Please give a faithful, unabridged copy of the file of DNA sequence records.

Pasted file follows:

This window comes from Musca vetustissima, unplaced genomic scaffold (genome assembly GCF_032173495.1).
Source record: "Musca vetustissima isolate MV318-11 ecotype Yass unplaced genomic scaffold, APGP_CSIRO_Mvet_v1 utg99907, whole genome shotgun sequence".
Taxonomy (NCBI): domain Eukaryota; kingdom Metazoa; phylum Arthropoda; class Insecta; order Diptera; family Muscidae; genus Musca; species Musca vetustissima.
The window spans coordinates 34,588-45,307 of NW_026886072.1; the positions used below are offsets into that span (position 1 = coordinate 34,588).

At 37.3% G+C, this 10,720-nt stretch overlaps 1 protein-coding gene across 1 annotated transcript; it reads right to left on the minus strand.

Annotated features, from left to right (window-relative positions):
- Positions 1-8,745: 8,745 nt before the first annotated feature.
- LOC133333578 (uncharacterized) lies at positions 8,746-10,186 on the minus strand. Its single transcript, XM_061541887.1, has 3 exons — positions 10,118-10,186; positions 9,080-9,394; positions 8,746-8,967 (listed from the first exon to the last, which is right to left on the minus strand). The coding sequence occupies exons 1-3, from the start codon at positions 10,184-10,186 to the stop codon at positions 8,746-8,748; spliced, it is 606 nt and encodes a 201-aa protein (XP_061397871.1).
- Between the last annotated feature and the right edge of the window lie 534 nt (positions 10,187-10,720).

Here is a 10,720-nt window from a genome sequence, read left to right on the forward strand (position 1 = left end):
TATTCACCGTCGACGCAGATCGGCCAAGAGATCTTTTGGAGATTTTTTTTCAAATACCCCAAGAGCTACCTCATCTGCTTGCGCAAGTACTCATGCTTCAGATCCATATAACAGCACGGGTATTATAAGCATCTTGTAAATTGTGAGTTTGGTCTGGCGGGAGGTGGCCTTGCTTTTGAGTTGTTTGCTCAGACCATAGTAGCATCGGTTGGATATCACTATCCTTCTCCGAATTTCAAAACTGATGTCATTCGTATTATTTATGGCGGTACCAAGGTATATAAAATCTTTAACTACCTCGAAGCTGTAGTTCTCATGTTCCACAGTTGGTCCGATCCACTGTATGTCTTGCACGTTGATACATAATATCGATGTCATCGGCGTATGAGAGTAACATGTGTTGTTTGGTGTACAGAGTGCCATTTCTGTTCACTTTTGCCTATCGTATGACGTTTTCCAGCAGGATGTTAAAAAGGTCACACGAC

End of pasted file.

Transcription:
This window comes from Musca vetustissima, unplaced genomic scaffold (genome assembly GCF_032173495.1).
Source record: "Musca vetustissima isolate MV318-11 ecotype Yass unplaced genomic scaffold, APGP_CSIRO_Mvet_v1 utg99907, whole genome shotgun sequence".
Taxonomy (NCBI): domain Eukaryota; kingdom Metazoa; phylum Arthropoda; class Insecta; order Diptera; family Muscidae; genus Musca; species Musca vetustissima.
The window spans coordinates 34,588-45,307 of NW_026886072.1; the positions used below are offsets into that span (position 1 = coordinate 34,588).

At 37.3% G+C, this 10,720-nt stretch overlaps 1 protein-coding gene across 1 annotated transcript; it reads right to left on the minus strand.

Annotated features, from left to right (window-relative positions):
- Positions 1-8,745: 8,745 nt before the first annotated feature.
- LOC133333578 (uncharacterized) lies at positions 8,746-10,186 on the minus strand. Its single transcript, XM_061541887.1, has 3 exons — positions 10,118-10,186; positions 9,080-9,394; positions 8,746-8,967 (listed from the first exon to the last, which is right to left on the minus strand). The coding sequence occupies exons 1-3, from the start codon at positions 10,184-10,186 to the stop codon at positions 8,746-8,748; spliced, it is 606 nt and encodes a 201-aa protein (XP_061397871.1).
- Between the last annotated feature and the right edge of the window lie 534 nt (positions 10,187-10,720).

Here is a 10,720-nt window from a genome sequence, read left to right on the forward strand (position 1 = left end):
TATTCACCGTCGACGCAGATCGGCCAAGAGATCTTTTGGAGATTTTTTTTCAAATACCCCAAGAGCTACCTCATCTGCTTGCGCAAGTACTCATGCTTCAGATCCATATAACAGCACGGGTATTATAAGCATCTTGTAAATTGTGAGTTTGGTCTGGCGGGAGGTGGCCTTGCTTTTGAGTTGTTTGCTCAGACCATAGTAGCATCGGTTGGATATCACTATCCTTCTCCGAATTTCAAAACTGATGTCATTCGTATTATTTATGGCGGTACCAAGGTATATAAAATCTTTAACTACCTCGAAGCTGTAGTTCTCATGTTCCACAGTTGGTCCGATCCACTGTATGTCTTGCACGTTGATACATAATATCGATGTCATCGGCGTATGAGAGTAACATGTGTTGTTTGGTGTACAGAGTGCCATTTCTGTTCACTTTTGCCTATCGTATGACGTTTTCCAGCAGGATGTTAAAAAGGTCACACGAC